27 May 2023
Imagine spending a day standing on dunes in cold wet weather and seeing a river of a quarter million warblers fly by. This amazing phenomenon was the perfect storm of location, migration and bad weather.
In late May boreal forest warblers such as Cape May, bay-breasted and Tennessee have reached or surpassed Tadoussac, Quebec on the way to their breeding grounds further north. They aren’t nesting yet, so if the weather turns sour they head back south temporarily to wait it out.
The weather forecast for 24 May looked promising for this perfect storm as Ian Davies (@thebirdsguy) writes in the day’s eBird checklist:
“There were southwest winds overnight (tailwinds good for migration), combined with a big cold front arriving right around dawn, bringing rain, strong northwest winds, and colder temperatures — the same setup that has resulted in flights of tens or hundreds of thousands of birds in past Mays.”
Hoping for a river of warblers, Ian and 11 others headed out to the Tadoussac dunes to count birds. In 11.25 hours they saw 263,771 birds in 96 species! Ian writes:
The first couple hours of daylight featured drizzle and strong winds, and not many birds until about 6:45 … then 500 birds/minute by 7:30. The Tadoussac river of warblers had begun.— ebird checklist for 24 May 2023 Tadoussac
This flight continued at 300-500 birds/minute until about 9:20, at which point the rain dropped significantly, and the flood gates opened, as many as 1345 warblers/minute raging past in a torrent of flight calls and glowing songbirds. Birds were everywhere, below eye level, flying between people, pouring through the bushes, landing on the sand, and one Cape May Warbler even tried to land on my arm. A Red-eyed Vireo flew into someone. It was madness. …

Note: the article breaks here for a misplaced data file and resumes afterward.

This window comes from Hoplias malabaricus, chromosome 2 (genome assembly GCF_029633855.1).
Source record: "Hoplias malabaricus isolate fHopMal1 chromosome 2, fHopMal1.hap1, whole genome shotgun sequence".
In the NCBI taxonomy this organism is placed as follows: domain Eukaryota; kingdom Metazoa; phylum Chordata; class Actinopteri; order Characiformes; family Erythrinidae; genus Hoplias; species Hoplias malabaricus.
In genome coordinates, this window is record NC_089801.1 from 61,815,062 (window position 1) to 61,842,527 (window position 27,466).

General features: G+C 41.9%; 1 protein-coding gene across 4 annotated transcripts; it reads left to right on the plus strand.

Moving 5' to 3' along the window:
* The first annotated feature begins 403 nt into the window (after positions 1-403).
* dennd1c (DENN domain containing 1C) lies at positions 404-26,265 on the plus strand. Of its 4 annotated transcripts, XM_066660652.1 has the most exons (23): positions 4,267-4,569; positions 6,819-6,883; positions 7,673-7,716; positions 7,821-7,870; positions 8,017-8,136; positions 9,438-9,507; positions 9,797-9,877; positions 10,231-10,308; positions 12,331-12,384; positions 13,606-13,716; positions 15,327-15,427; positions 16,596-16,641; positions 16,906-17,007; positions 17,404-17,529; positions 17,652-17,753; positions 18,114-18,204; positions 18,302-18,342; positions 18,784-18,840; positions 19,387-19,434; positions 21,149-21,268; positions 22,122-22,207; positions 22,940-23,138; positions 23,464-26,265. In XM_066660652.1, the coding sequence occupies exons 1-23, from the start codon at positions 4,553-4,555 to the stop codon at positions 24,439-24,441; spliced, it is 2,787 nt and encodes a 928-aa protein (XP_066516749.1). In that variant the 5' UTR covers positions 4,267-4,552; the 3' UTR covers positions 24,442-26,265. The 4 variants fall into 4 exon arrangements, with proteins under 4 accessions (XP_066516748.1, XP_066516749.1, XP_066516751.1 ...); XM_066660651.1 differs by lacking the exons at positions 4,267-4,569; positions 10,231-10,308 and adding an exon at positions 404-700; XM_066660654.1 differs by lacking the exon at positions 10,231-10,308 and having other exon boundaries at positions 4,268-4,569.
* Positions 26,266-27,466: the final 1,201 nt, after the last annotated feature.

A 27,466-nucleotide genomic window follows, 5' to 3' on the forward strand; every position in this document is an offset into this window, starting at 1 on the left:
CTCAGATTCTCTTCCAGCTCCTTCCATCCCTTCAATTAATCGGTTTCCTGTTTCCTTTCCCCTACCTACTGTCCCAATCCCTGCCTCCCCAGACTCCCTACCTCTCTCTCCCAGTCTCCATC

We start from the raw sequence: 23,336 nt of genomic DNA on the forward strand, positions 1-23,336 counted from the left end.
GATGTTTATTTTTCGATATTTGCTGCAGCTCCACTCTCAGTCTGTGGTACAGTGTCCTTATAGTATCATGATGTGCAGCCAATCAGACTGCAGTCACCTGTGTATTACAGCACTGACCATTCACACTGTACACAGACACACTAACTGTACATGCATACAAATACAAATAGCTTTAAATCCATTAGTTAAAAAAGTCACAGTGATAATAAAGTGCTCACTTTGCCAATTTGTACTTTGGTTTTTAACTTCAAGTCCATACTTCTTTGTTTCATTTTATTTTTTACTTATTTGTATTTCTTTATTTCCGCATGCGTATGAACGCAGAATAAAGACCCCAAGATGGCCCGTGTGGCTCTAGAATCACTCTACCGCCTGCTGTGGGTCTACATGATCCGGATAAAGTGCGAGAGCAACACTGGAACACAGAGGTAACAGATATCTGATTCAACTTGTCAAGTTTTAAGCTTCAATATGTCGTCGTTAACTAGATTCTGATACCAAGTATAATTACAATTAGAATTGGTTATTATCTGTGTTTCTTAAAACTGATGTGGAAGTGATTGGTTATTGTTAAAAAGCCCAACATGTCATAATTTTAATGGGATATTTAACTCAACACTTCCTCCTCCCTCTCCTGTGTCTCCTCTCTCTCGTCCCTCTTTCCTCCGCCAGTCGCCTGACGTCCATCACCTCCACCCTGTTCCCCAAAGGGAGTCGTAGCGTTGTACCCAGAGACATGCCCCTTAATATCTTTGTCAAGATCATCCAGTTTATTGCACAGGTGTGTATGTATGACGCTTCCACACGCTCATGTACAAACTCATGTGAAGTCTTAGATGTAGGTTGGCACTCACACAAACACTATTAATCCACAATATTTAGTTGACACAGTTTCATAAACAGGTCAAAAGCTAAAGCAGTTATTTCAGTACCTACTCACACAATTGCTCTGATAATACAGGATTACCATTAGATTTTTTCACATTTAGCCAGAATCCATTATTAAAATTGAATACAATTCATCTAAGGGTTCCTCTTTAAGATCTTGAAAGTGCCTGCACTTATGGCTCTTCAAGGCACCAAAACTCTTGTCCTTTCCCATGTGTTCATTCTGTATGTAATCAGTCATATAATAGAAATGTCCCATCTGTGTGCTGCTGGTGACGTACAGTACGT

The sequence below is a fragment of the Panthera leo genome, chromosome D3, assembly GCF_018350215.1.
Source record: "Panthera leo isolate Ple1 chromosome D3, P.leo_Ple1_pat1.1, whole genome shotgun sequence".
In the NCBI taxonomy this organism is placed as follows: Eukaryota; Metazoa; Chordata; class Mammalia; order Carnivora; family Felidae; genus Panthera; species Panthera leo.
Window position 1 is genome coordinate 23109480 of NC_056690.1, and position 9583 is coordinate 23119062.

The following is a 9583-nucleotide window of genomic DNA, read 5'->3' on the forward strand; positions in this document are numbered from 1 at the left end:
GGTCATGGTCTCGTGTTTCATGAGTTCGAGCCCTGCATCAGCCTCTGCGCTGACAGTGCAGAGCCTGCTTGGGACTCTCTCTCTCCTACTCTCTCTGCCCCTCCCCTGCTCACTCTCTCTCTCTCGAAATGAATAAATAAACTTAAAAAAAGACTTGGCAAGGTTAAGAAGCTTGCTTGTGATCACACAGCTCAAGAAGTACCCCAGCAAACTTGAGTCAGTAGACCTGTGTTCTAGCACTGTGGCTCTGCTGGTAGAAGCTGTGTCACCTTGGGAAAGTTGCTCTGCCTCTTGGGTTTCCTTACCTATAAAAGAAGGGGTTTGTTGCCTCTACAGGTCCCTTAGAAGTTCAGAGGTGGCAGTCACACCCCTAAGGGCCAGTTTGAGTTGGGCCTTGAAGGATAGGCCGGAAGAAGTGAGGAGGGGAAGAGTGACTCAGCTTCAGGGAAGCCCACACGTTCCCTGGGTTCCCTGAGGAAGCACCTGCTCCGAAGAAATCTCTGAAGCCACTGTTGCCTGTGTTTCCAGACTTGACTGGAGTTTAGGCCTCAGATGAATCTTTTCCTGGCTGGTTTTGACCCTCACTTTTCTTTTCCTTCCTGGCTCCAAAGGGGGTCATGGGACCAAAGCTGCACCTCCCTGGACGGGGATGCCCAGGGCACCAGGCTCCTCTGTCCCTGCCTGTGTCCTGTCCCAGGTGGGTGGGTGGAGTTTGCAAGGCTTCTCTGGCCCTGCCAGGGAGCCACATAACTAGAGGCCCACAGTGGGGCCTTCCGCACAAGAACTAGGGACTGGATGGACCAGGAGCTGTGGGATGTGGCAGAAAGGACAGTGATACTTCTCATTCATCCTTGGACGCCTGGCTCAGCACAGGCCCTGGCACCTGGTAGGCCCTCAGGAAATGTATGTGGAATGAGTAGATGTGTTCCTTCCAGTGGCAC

For one period of time, the rate of warblers was 80,000/hour.
Here’s just one of the many videos attached to the checklist. See the checklist for amazing photos, videos and counts.
Today we saw a QUARTER MILLION warblers fly past Tadoussac, Quebec. >85,000 Bay-breasted Warblers, and >50,000 each of Cape May and Yellow-rumped Warblers. Full details, photos, and video here: https://t.co/7E1IEM1ouh pic.twitter.com/clkqS1DYAy— TheBirdsGuy (Ian Davies) (@thebirdsguy) May 25, 2023
The location was key to this phenomenon. Tadoussac is located on the northwest coast of the wide St. Lawrence River which funnels birds heading south. If you look at the videos you’ll see that the cameras are pointed toward the St.Lawrence River — east/southeast — and that all the birds are flying southwest.
These birds had made it further north but when bad weather arrived they changed direction to escape the storm. Flying on the northwest wind they reached the unsheltered coastal dunes at Tadoussac so they headed southwest to the forest.
What a privilege it must have been to witness a quarter million warblers in just one day.
(maps are screenshots from Google maps; tweet embedded from Ian Davies @thebirdsguy)